As part of the celebrations to mark VE Day 75 (75 years since Victory in Europe) Lowland RFCA spoke to personnel from Reserve Forces in the Lowlands of Scotland about VE Day and the units’ involvement during World War II.
Flight Lieutenant Ross McElhinney, Adjutant at 603 (City of Edinburgh) Squadron, Royal Auxiliary Air Force, revealed the unit’s plans for VE Day during a question and answer session.
Why is it important to celebrate VE Day?
“It’s still important to celebrate VE Day primarily to remember the ultimate sacrifice that was made by the Armed Forces and those who lost their lives through the conflict through the actions of war.
“It gives us a chance to say thank you to those who fought to ensure that the tyranny of Hitler was defeated. Although we have lost many of those who fought in the years since, it’s to let their families, the country and the world know that we have not forgotten and will not forget.”
Did your unit mark VE Day at the time?
“According to the history books, the Squadron marked VE day by remaining on readiness back at its original base of RAF Turnhouse in Edinburgh. But as the weather was awful with mist and rain, in early evening 603 Squadron was released to celebrate. It is rumoured that many of the Squadron can’t recall just where they were or what they did on that night.
“Whilst the celebrations rightly continued over the next number of days for many, the Squadron still had a role to play and just as it had started the war looking for German aircraft over the Firth of Forth, this role continued for a number of days later until they intercepted an expected flight of three Junkers 52 carrying senior German officers to offer the surrender of German troops in Norway.”
Tell us about the unit’s involvement during Wold War II.
“From initially forming on 14 October 1925 at RAF Turnhouse as a day bomber unit of the Auxiliary Air Force, 603 Squadron went on to transition to Spitfires in August 1939 and as war approached the Squadron was put on a full-time footing.
“As Scotland was in range of Nazi Germany’s long-range bombers and reconnaissance aircraft, the Luftwaffe’s began operations against the Royal Naval Home Fleet anchored in Scapa Flow. The Squadron was operational with Spitfires in time to intercept the first German air raid on the British Isles on 16 October, when it shot down a Junkers Ju 88 bomber into the Firth of Forth north of Port Seton – the first enemy aircraft to be shot down over Great Britain since 1918. It remained on defensive duties in Scotland until 27 August 1940, when it moved on rotation to Southern England, based with No 11 Group at RAF Hornchurch, where it was operational from 27 August 1940 for the remaining months of the Battle of Britain.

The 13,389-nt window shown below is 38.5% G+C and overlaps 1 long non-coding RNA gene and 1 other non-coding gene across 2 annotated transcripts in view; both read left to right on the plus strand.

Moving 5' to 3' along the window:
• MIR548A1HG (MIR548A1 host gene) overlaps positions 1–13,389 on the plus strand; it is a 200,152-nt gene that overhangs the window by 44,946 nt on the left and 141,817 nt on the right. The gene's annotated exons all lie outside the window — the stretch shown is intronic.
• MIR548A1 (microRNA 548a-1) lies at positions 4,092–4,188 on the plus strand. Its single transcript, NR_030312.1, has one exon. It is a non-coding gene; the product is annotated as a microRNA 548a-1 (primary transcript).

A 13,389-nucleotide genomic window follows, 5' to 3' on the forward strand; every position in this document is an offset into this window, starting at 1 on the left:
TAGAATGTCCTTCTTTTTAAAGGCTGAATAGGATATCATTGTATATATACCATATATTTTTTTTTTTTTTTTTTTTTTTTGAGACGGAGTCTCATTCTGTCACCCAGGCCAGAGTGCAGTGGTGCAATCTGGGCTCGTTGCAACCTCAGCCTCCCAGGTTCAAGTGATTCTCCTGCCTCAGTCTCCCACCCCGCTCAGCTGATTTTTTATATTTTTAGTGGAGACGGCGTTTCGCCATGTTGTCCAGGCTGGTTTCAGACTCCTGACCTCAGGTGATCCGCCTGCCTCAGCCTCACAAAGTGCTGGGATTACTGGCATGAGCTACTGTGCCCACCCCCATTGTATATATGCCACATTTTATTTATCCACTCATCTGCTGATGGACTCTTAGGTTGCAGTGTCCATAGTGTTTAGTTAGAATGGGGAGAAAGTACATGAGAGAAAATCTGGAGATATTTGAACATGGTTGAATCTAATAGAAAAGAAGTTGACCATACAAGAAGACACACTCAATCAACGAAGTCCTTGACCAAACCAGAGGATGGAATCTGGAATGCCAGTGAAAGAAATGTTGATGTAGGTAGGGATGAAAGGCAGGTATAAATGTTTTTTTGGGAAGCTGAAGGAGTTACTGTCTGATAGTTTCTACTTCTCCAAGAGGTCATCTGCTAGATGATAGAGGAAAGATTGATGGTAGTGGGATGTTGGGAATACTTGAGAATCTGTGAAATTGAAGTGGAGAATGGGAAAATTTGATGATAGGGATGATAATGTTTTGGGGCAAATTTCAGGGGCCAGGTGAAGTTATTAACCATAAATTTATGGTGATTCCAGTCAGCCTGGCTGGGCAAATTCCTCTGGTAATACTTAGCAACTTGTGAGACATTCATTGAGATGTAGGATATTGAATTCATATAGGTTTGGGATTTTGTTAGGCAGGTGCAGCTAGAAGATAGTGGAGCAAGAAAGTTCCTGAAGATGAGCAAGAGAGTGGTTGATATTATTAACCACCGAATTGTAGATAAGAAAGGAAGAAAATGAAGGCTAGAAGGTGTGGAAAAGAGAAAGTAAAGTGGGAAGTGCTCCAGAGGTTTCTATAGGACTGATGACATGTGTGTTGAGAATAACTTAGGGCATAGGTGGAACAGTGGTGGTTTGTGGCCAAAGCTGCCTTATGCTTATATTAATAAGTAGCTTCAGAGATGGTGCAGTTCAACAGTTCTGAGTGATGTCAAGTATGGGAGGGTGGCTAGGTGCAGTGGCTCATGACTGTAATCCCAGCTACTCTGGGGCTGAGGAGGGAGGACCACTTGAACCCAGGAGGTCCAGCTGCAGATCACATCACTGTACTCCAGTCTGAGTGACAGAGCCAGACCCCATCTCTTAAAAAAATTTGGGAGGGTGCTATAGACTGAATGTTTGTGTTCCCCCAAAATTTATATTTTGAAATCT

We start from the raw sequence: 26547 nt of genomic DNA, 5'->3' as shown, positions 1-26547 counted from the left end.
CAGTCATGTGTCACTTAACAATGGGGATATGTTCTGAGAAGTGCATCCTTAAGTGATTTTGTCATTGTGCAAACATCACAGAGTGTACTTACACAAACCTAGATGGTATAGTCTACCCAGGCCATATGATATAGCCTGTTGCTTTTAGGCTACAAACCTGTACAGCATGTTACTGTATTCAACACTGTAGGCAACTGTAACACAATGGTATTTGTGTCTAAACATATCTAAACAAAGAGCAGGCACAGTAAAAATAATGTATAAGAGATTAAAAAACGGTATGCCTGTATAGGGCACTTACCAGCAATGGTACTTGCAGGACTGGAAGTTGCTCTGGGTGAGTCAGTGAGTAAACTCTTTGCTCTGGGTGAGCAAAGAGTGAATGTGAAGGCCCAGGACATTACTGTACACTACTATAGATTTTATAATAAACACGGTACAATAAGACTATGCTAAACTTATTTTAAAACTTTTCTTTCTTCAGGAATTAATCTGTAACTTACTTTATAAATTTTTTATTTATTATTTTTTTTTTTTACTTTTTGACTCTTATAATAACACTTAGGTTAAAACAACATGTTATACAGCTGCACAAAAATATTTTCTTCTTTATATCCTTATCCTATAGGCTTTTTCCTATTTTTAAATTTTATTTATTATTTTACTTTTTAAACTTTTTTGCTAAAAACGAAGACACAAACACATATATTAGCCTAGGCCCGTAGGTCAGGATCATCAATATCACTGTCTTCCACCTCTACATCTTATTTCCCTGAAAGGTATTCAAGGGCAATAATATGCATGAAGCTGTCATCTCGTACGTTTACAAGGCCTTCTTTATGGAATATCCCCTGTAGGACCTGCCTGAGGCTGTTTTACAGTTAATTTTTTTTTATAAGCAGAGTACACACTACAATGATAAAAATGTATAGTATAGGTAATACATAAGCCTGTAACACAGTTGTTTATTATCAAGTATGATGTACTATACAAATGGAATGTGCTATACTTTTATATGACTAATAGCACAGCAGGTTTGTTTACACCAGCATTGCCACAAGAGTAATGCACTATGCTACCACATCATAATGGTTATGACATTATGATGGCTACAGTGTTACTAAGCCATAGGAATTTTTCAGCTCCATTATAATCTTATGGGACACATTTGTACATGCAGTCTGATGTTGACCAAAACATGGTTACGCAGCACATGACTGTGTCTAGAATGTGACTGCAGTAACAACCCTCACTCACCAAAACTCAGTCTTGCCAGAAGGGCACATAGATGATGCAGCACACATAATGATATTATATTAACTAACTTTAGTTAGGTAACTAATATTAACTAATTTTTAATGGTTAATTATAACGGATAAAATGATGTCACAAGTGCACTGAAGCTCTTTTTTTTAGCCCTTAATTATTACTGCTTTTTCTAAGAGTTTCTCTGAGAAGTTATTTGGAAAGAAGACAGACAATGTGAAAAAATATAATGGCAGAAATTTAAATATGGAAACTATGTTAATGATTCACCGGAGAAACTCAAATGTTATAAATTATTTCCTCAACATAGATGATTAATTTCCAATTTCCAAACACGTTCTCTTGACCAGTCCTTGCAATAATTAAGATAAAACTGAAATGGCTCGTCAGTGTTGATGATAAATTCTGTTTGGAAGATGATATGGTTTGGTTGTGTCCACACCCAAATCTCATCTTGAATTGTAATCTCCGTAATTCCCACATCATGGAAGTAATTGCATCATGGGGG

“Two days after the Squadron became operational in southern England, Brian Carbury claimed the first of his 15½ victories, becoming the fifth highest scoring fighter ace of the battle. For this, he was awarded the Distinguished Flying Cross and Bar.
“On initially arriving at RAF Hornchurch, the station commander – Group Captain Bouchier – initially thought little of the Auxiliaries who had arrived to serve with the regular Squadrons.
“However, he soon changed his mind and later stated:
‘No squadron ever went to war with such quiet grace, with so little fuss or with more determination. 603 was not a Squadron of Giants; they were not even a Squadron of personalities; 603 Sqn was composed of a collection of quiet and serious young men: men from the city desks of Edinburgh and the fields of the Lothians’.
“Indeed, he was that impressed by 603 Sqn that he described it as perhaps ‘The Greatest Squadron of them all’.
“At the end of June 1942, No. 603’s ground echelon had moved to Cyprus, where it spent six months as a servicing unit before returning to Egypt. In February 1943, Bristol Beaufighters and crews arrived to begin convoy patrols and escort missions along the North African coast and in August sweeps over German held islands in the Aegean and off Greece began. Attacks on enemy shipping continued until the lack of targets enabled the Squadron to be returned to the UK in December 1944.
“On 10 January 1945, 603 Squadron reassembled at RAF Coltishall and took over the Spitfires of No. 229 Squadron RAF and some of its personnel, the same squadron which had absorbed 603 Squadron in 1942. Fighter-bomber sweeps began in February over the Netherlands, attacking German targets such as the V2 Missile sites. This continued until April, when the Squadron returned to its home base at Turnhouse for the last days of the war. On 15 August 1945, the Squadron was disbanded.”
How will you be marking VE Day this year?
“The Squadron is currently detached to Barry Buddon Training Camp near Dundee, and on VE Day we will be carrying out a flag raising ceremony. We had planned to get veterans together to celebrate, but due to the Coronavirus situation, those plans had to be shelved. However, this year it’s the 80th Anniversary of the Battle of Britain and we plan to hold a joint celebration later this year once we can do so safely.”
Information and photographs generously shared by 603 Squadron (City of Edinburgh) RAUXAF